The early-summer national and international efforts against the currently cruel economic recession that began around the world about four years ago often seem—at least to this observer—to feature ideas notably ignorant of victorious anti-depression combat eight decades ago.
The historic victories featured the powerful governmental fight against the punishing 1930s depression promoted by British economist John Maynard Keynes and U.S. President Franklin D. Roosevelt. Take a look.
John Maynard Keynes (1883-1946) The most prominent 20th century economist, Keynes (pronounced like "Canes," not "Keens," as in "The Keynes Mutiny" below) was also a financial genius. Like David Ricardo, he could predict the stock market with great accuracy. Before Keynes, most economists still followed Adam Smith's idea of laissez-faire: leave the market alone and it (or rather the invisible hand) will run itself. No need for government intervention. If the government would only stay out of the economy, it would run great. Right? Sure, at least until the Great Depression came along. The Great Depression showed that, in times of severe economic crisis, it may become necessary for the government to give the economy a boost, in order to get it back on its feet. In 1936, Keynes published one of the most influential economics texts ever written: The General Theory of Employment, Interest, and Money, usually called simply The General Theory. Until this time the area of microeconomics was basically all there was to economics: economists delt with the market, supply vs. demand, and generally small-scale issues. Keynes emphasized a broader view, macroeconomics, which views the relationships between markets, foreign trade, private and public (i.e. government) spending--in short, the combined effect of every aspect of the economy. . . .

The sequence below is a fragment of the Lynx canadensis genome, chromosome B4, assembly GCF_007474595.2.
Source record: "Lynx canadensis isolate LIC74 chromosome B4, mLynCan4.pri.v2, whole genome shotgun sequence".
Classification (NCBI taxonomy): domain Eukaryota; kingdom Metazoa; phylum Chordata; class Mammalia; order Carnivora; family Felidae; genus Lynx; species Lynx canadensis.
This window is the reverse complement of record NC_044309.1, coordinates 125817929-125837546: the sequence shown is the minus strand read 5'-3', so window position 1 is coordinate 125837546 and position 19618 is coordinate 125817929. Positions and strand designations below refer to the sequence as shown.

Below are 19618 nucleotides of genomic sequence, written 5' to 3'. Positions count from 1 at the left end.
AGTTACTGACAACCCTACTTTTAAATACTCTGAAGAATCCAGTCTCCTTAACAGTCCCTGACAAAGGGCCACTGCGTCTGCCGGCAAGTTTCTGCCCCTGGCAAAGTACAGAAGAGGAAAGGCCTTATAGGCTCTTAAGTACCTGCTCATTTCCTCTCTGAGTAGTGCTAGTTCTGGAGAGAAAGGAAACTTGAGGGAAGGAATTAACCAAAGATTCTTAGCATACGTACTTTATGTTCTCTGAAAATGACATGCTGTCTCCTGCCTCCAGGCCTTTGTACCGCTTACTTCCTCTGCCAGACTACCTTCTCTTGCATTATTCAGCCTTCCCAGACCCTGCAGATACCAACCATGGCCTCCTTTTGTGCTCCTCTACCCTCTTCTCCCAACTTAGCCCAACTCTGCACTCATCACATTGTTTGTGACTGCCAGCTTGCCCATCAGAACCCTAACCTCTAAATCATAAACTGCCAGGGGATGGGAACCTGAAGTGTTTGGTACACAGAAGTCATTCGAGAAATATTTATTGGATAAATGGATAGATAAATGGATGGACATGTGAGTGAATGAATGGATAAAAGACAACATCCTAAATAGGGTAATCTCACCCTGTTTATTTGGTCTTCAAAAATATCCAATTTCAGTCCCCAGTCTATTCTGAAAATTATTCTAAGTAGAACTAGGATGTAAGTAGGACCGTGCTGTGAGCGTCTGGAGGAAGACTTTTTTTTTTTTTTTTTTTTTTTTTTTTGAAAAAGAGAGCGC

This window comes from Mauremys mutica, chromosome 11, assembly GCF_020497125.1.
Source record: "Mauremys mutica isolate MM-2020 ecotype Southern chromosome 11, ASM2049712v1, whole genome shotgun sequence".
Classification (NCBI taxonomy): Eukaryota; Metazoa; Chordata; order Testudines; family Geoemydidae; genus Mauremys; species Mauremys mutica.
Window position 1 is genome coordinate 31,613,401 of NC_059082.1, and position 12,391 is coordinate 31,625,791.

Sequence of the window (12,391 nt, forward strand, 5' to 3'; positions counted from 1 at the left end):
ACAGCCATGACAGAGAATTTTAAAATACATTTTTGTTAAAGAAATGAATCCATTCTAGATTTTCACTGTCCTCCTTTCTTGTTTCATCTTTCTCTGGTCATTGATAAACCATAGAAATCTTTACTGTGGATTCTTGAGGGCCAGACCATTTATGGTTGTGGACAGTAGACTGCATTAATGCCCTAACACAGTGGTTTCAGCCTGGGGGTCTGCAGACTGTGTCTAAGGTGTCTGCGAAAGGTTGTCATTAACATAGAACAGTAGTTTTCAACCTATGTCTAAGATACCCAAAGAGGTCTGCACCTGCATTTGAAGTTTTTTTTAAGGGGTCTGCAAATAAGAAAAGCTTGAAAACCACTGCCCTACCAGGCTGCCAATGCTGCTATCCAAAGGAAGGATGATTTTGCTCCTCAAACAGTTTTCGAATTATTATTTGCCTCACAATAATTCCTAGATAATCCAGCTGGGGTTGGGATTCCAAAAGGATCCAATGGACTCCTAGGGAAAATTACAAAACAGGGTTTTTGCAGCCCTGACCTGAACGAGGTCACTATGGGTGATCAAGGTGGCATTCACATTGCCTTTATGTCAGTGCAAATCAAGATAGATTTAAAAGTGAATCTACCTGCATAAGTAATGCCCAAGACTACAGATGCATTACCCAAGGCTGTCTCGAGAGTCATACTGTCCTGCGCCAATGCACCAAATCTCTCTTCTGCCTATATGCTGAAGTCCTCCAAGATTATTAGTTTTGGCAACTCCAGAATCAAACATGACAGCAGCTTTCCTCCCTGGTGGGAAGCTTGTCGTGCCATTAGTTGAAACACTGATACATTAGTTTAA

John Maynard Keynes and the Revolution in Economic Thought
British economist John Maynard Keynes believed that classical economic theory did not provide a way to end depressions. He argued that uncertainty caused individuals and businesses to stop spending and investing, and government must step in and spend money to get the economy back on track. His ideas led to a revolution in economic thought. . . .
During early days of the Great Depression, President Herbert Hoover resisted calls for government intervention on behalf of individuals. He reiterated his belief that if left alone the economy would right itself and argued that direct government assistance to individuals would weaken the moral fiber of the American people. . . .
Hoover was easily defeated in the presidential election of 1932 by Democrat Franklin D. Roosevelt. . . . many facets of the New Deal--Social Security, the Federal Deposit Insurance Corporation and the Securities and Exchange Commission to name only three--have remained features of American life from the 1930s until the present. . . .
This huge expansion in the role, size and power of government in American social and economic life is aptly summed up in Republican President Richard Nixon's famous 1971 remark, "We're all Keynesians now." #